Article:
Kim McFadden laps it up on a tiny island, where the tropical waters are a diver's delight.
Coconut palm-fringed, white-sand beaches — tick. A bucketload of Creole culture — tick. World-class scuba diving on the cheap — tick, tick, tick.
It's hard to think of a place that epitomises a tropical paradise more than Little Corn Island off Nicaragua's Caribbean coast.
Nothing moves too fast here in the 30C heat — it's all about island time, mon. If you can drag yourself out of your hammock, the island, at only 2.9sq km, is easy to walk around.
Arriving by panga, an outboard-powered fishing boat, from neighbouring Big Corn Island, we're greeted on the dock by locals hawking accommodation and offers to carry our luggage. It doesn't matter how heavy your gear is, those locals will have no trouble lugging it for you.
There are no vehicles or machines on the pequena (little island) — and no power from 6am to 1pm — so everything must be transported by manpower: think food, fuel and heavy building materials.
This is a feat to watch unfold each day as the loaded supply boat comes in and small groups of men begin their backbreaking work.
Not me though; I was there to relax and check out the 20 dive sites on hand. The two main operators, Dive Little Corn and Dolphin Dive, are friendly outfits who decide on the sites to visit by request, the weather and skill level of the group. A casual dive will set you back US$35 ($52) and decent discounts apply if you sign up for 10.
My first dive to the Yellowtail site, maximum depth 18m, delivered a spectacular array of coral around the sandy channels and hundreds of beautiful tropical fish. We were also on the lookout to be part of the "Save a reef, eat a lionfish" initiative to help eradicate these predators; they are prolific breeders and wreaking havoc on Caribbean reefs. We spotted one but it disappeared before our instructor's speargun arrived (note that spearfishing is banned in the area for tourists).
We saw lobsters peeking out of their rocky holds, plenty of red snapper on the loose, and were fortunate to end the dive witnessing a nurse shark meandering the channels.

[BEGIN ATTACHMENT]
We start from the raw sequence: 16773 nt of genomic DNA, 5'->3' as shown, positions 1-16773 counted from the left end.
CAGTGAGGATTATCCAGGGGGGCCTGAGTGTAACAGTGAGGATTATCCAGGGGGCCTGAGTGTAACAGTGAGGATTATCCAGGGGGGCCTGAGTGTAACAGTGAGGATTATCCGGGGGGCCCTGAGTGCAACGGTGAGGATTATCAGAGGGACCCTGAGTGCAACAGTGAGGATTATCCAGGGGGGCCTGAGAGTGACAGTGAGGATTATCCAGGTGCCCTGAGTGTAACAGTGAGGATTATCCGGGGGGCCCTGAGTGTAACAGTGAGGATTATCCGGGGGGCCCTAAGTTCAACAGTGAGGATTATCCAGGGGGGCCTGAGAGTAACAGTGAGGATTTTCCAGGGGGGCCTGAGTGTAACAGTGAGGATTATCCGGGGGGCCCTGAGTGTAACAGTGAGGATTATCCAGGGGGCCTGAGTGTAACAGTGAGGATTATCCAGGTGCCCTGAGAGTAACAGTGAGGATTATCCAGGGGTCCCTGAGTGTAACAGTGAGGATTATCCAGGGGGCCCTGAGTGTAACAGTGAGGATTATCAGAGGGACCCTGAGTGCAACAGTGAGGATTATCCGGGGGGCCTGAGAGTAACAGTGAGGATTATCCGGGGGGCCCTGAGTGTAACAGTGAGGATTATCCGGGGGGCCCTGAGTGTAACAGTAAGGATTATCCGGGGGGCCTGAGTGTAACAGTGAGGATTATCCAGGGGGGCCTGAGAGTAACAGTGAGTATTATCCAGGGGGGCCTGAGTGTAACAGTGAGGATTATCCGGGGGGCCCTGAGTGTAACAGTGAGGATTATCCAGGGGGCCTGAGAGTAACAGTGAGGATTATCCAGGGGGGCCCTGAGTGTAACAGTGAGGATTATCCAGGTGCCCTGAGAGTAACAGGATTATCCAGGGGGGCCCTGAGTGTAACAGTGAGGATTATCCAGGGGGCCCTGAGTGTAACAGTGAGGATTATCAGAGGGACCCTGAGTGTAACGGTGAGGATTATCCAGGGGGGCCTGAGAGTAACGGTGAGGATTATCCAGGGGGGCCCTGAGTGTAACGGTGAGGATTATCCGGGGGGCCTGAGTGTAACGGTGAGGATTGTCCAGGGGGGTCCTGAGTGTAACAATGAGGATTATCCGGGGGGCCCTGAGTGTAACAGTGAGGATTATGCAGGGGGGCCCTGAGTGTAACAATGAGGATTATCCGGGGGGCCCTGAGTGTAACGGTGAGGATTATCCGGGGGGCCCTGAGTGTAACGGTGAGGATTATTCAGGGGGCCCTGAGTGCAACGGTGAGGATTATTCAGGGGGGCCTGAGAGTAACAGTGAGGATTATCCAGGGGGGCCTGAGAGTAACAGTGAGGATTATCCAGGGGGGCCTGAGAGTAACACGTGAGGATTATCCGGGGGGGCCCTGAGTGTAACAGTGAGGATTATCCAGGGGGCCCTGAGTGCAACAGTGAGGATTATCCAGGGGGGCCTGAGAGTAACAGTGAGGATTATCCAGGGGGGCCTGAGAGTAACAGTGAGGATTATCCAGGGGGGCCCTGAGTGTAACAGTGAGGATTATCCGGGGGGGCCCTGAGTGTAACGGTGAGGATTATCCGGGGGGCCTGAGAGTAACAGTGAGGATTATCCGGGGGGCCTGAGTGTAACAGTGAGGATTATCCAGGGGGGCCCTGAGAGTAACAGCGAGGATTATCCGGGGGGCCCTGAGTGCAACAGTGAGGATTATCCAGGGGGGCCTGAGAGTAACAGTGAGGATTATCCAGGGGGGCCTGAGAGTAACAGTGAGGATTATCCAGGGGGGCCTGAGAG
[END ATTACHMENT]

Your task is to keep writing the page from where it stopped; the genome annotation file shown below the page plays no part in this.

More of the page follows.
Heading next to Stanley Reef (14m) on the north of the island, we shadowed the edge of the reef and were treated to shrimp, a stingray and a spider crab, a great cleaner of the reef.
Here, the number and colours of reef fish were magical. Our guide was able to point out the well-hidden toadfish and moray eels.
If you're game, you can dive the tunnels and caves, and on night dives you're almost guaranteed to see turtles, sharks and shrimps. There's also a spot to check out hammerhead sharks.
Tona is the preferred local beer and matches the postcard-perfect sunsets and sweet local lobster — a staple food on the island — brilliantly. Yes, that's right, lobster is a staple. My friend managed lobster for breakfast, lunch and tea for nearly a week. Delicious coconut bread is made on the island, as is the traditional hearty rondon soup of fish, potato, vegetables and coconut water.
There's plenty of apres dive, accompanied by happy hours and delivered with a heavy dose of reggae. If you're really lucky, you'll hit town for the local So You TINK You Could Dance competition. This is where dancehall moves defy gravity.
If you're not into diving, the snorkelling on the north and east of the island can be just as rewarding and a fishing trip is included. Climb the "lighthouse", a tower at the highest point of the island for amazing panoramic views. Stop in and have a rum punch at The Lighthouse Hotel with French twins Sullivan and Gary Suteau, who own the bar and accommodation there. You might need the Dutch courage to reach the top of the steel ladder.
For the ultimate luxury experience, walk 20 minutes to the north end of the islan, to Yemaya Resort, where you can indulge in spa treatments, a tasty lunch and access to the fastest wi-fi on the island.
Little Corn is an easy place to fall in love with and you'll want to be a part of it. When I bumped into an old friend on the island — as only Kiwis can, halfway around the world — she asked me, "What are you doing on my island?" And after just one visit I feel like it's my island too.
Getting there: LAN Airlines flies from Auckland to Santiago. Regional airlines continue onwards to Nicaragua.